The overwhelming (2-to-1) vote by Cleveland voters on Feb. 27 against the sale of their municipally owned light company was more than a rebuff to the arrogant ultimatums of the interlocked Cleveland Electric Co. and Cleveland Trust Co. It was a stunning declaration through direct urban democracy that elected governments, not the hidden unelected corporate governments, have the mandate to run cities.
Thomas Jefferson observed at this country’s founding that political democracies should counter the excesses of “the monied interests.” But in America’s cities today, banks, insurance companies, utilities and industrial corporations weave a private network of power over political puppets in City Hall who take the heat when situations deteriorate.
The workings of these commercial-industrial powers during the last decade in New York City were charted in Jack Newfield’s well-documented “The Abusive Power.” But in Cleveland, thanks to a determined mayor, Dennis Kucinich, the abusive corporate power was made more visible and the people did not like what they saw.
Kucinich inherited from previous administrations a financial mess, to put it mildly, which placed the city more firmly in the hands of several Cleveland banks, led by the largest bank, Cleveland Trust, and its boss, Brock Weir. In December, Weir’s bank split from five other banks and refused to participate in rolling over about $13 million worth of short-term notes for the city. It was made known to Kucinich that the municipal utility, Muny Light, would have to be sold for Brock Weir to consider relenting.
If sold, of course, Muny Light would be bought by Cleveland Electric (CEI), thus giving CEI a total monopoly over Cleveland’s electric utility consumers. CEI, Cleveland Trust and several coal companies are interlocked through directors and financial arrangements. CEI has a self-serving record of purchasing higher-priced coal compared to other Ohio utilities.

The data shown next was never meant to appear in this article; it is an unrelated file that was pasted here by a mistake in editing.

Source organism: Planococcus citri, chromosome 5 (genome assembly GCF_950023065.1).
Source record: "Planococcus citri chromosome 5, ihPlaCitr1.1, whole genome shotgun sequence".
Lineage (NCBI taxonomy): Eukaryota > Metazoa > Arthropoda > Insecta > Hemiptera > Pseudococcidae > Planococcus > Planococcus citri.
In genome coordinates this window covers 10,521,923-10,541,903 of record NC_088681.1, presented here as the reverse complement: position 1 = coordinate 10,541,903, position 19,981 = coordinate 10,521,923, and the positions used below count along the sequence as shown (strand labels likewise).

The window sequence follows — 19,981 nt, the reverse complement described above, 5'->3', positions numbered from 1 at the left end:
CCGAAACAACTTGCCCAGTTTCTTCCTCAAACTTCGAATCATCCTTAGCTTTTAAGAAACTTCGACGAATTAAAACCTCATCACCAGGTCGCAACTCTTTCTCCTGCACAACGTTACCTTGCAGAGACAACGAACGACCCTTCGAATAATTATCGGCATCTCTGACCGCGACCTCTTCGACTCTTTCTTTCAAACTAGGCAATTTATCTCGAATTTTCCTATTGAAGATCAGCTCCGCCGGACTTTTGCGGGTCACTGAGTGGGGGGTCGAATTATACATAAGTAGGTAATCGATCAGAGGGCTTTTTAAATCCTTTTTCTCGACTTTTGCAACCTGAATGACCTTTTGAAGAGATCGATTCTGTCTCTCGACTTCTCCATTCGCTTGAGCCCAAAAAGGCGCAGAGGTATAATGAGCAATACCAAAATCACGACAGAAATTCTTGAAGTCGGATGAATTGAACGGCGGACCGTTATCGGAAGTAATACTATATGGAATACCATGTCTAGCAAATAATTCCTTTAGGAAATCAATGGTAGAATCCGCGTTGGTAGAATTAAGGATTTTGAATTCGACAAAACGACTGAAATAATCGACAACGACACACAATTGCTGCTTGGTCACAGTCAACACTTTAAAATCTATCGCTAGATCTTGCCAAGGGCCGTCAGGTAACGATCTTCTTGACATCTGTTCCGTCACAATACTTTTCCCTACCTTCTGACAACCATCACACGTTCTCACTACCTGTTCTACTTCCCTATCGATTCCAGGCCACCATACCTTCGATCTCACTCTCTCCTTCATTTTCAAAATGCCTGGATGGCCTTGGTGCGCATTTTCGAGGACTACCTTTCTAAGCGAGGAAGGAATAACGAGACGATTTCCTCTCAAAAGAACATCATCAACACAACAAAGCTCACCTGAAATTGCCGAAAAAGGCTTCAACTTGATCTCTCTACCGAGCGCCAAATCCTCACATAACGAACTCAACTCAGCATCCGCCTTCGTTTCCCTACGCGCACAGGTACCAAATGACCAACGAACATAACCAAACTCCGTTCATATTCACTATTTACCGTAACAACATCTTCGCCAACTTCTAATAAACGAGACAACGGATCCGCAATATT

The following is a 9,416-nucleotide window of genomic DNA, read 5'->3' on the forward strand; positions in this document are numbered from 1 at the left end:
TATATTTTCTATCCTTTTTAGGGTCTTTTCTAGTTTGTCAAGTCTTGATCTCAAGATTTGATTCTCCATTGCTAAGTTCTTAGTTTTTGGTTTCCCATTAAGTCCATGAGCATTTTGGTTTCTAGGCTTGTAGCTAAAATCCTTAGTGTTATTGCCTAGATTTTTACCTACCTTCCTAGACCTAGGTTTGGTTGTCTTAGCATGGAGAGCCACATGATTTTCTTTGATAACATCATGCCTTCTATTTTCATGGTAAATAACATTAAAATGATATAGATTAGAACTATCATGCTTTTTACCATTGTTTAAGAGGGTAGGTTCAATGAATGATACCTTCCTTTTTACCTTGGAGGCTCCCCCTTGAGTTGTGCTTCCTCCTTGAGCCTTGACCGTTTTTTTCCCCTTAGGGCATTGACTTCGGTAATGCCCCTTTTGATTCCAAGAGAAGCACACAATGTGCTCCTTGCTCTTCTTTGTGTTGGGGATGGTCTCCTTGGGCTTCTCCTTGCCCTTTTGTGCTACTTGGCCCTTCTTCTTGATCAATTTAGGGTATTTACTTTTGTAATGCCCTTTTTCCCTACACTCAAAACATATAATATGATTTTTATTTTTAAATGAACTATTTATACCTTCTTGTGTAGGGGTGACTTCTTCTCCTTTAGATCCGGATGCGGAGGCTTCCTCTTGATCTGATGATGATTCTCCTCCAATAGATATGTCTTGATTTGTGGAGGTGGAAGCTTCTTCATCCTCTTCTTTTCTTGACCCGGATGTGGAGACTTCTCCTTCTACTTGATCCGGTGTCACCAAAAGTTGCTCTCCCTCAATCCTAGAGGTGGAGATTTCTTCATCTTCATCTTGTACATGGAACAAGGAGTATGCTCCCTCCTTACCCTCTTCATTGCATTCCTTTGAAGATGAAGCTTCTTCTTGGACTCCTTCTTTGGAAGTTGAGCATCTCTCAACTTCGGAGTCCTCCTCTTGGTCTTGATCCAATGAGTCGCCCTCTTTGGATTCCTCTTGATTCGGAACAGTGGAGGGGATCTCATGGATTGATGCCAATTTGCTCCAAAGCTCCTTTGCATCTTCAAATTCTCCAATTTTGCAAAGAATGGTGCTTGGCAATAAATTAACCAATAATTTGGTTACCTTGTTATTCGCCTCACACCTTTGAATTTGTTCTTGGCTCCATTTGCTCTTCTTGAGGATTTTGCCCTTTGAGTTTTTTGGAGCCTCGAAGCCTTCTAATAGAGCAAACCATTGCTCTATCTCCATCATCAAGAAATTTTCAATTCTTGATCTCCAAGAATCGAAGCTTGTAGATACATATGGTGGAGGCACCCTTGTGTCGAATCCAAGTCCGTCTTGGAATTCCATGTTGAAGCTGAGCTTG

Cleveland’s large corporations had become accustomed to forcing the city to sell off its assets and to provide shockingly ample tax abatements for newly constructed corporate buildings and facilities. Nor had these companies actively fostered good government by blowing the whistle on past political corruption.
The corporate drive to devour Muny Light was alleged to be necessary to help Cleveland’s financial problems though the companies were never able to support this claim. Now, because of the citizens’ vote to keep Muny Light, the harassed utility will be able to continue its meritorious $330 million antitrust suit against Cleveland Electric’s predatory practices designed to destroy or seize Muny Light at a giveaway price. The Justice Department, drawing on a devastating Nuclear Regulatory Commission decision in 1977 detailing Cleveland Electric’s monopolistic practices, has filed a brief supporting Muny Light’s case.
The Federal Energy Regulatory Commission soon will issue adecision requiring that Cleveland Electric wheel cheaper out-of-state power to Muny Light on reasonable and reliable terms. This is very significant. It would permit Muny Light to buy power at about half the price presently being charged by Cleveland Electric. This right will help Muny Light to modernize and expand its facilities, provide fairer rates to the city for street lighting and give hard-pressed consumers a break.
Kucinich’s come-from-behind victory in Cleveland resulted when the local and national media moved away from describing. the controversy as a political squabble between him and the city council and began concentrating on the basic issues of economic justice and over-reaching corporate power. The vote was direct municipal democracy at work, and the results were good for consumers and taxpayers.
What happened in Cleveland will be studied by neighborhood, community and consumer groups in other cities. A mayor who stands on principles of justice, an electorate which has a chance to vote away its powerlessness and a fuller flow of information about the corporate governments that rule the cities make up the formula for citizen-based city halls.